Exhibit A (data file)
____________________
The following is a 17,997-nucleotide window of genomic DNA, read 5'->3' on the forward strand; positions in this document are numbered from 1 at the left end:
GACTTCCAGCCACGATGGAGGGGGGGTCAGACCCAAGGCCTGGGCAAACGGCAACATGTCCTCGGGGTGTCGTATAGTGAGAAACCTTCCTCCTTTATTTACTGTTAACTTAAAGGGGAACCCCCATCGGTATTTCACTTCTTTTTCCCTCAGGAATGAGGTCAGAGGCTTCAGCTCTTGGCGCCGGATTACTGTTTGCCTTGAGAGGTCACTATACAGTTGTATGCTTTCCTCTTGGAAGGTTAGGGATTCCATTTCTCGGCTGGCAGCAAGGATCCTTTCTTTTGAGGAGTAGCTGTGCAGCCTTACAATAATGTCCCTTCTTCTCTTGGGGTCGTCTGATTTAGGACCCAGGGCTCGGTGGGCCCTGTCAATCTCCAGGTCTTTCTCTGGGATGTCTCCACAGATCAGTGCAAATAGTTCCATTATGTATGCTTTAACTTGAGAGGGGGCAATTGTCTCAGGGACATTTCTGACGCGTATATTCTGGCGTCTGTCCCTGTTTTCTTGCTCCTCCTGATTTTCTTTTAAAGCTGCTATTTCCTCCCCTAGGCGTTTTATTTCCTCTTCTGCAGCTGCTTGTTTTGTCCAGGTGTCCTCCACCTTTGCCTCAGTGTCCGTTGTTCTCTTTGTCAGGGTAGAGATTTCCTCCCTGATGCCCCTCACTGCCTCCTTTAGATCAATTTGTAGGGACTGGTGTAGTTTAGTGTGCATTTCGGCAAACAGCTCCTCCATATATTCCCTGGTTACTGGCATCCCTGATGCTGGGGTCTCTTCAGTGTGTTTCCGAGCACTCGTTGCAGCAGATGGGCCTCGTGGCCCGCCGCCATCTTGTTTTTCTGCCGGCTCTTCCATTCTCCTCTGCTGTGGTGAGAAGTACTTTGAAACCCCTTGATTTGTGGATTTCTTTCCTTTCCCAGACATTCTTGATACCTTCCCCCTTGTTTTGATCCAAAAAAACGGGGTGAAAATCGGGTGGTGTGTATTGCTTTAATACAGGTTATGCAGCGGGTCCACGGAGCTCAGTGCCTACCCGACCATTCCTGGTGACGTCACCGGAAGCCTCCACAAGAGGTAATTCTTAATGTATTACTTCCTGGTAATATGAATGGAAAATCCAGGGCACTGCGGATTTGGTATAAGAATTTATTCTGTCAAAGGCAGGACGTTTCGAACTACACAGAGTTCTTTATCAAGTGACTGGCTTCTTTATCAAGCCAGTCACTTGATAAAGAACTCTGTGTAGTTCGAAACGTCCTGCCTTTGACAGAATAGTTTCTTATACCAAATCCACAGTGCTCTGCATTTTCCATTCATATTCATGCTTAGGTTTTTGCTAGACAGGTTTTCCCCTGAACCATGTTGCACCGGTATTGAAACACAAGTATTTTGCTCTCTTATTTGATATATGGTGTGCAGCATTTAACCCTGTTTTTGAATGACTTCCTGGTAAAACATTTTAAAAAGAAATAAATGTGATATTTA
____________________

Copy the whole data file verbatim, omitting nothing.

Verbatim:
The following is a 17,997-nucleotide window of genomic DNA, read 5'->3' on the forward strand; positions in this document are numbered from 1 at the left end:
GACTTCCAGCCACGATGGAGGGGGGGTCAGACCCAAGGCCTGGGCAAACGGCAACATGTCCTCGGGGTGTCGTATAGTGAGAAACCTTCCTCCTTTATTTACTGTTAACTTAAAGGGGAACCCCCATCGGTATTTCACTTCTTTTTCCCTCAGGAATGAGGTCAGAGGCTTCAGCTCTTGGCGCCGGATTACTGTTTGCCTTGAGAGGTCACTATACAGTTGTATGCTTTCCTCTTGGAAGGTTAGGGATTCCATTTCTCGGCTGGCAGCAAGGATCCTTTCTTTTGAGGAGTAGCTGTGCAGCCTTACAATAATGTCCCTTCTTCTCTTGGGGTCGTCTGATTTAGGACCCAGGGCTCGGTGGGCCCTGTCAATCTCCAGGTCTTTCTCTGGGATGTCTCCACAGATCAGTGCAAATAGTTCCATTATGTATGCTTTAACTTGAGAGGGGGCAATTGTCTCAGGGACATTTCTGACGCGTATATTCTGGCGTCTGTCCCTGTTTTCTTGCTCCTCCTGATTTTCTTTTAAAGCTGCTATTTCCTCCCCTAGGCGTTTTATTTCCTCTTCTGCAGCTGCTTGTTTTGTCCAGGTGTCCTCCACCTTTGCCTCAGTGTCCGTTGTTCTCTTTGTCAGGGTAGAGATTTCCTCCCTGATGCCCCTCACTGCCTCCTTTAGATCAATTTGTAGGGACTGGTGTAGTTTAGTGTGCATTTCGGCAAACAGCTCCTCCATATATTCCCTGGTTACTGGCATCCCTGATGCTGGGGTCTCTTCAGTGTGTTTCCGAGCACTCGTTGCAGCAGATGGGCCTCGTGGCCCGCCGCCATCTTGTTTTTCTGCCGGCTCTTCCATTCTCCTCTGCTGTGGTGAGAAGTACTTTGAAACCCCTTGATTTGTGGATTTCTTTCCTTTCCCAGACATTCTTGATACCTTCCCCCTTGTTTTGATCCAAAAAAACGGGGTGAAAATCGGGTGGTGTGTATTGCTTTAATACAGGTTATGCAGCGGGTCCACGGAGCTCAGTGCCTACCCGACCATTCCTGGTGACGTCACCGGAAGCCTCCACAAGAGGTAATTCTTAATGTATTACTTCCTGGTAATATGAATGGAAAATCCAGGGCACTGCGGATTTGGTATAAGAATTTATTCTGTCAAAGGCAGGACGTTTCGAACTACACAGAGTTCTTTATCAAGTGACTGGCTTCTTTATCAAGCCAGTCACTTGATAAAGAACTCTGTGTAGTTCGAAACGTCCTGCCTTTGACAGAATAGTTTCTTATACCAAATCCACAGTGCTCTGCATTTTCCATTCATATTCATGCTTAGGTTTTTGCTAGACAGGTTTTCCCCTGAACCATGTTGCACCGGTATTGAAACACAAGTATTTTGCTCTCTTATTTGATATATGGTGTGCAGCATTTAACCCTGTTTTTGAATGACTTCCTGGTAAAACATTTTAAAAAGAAATAAATGTGATATTTA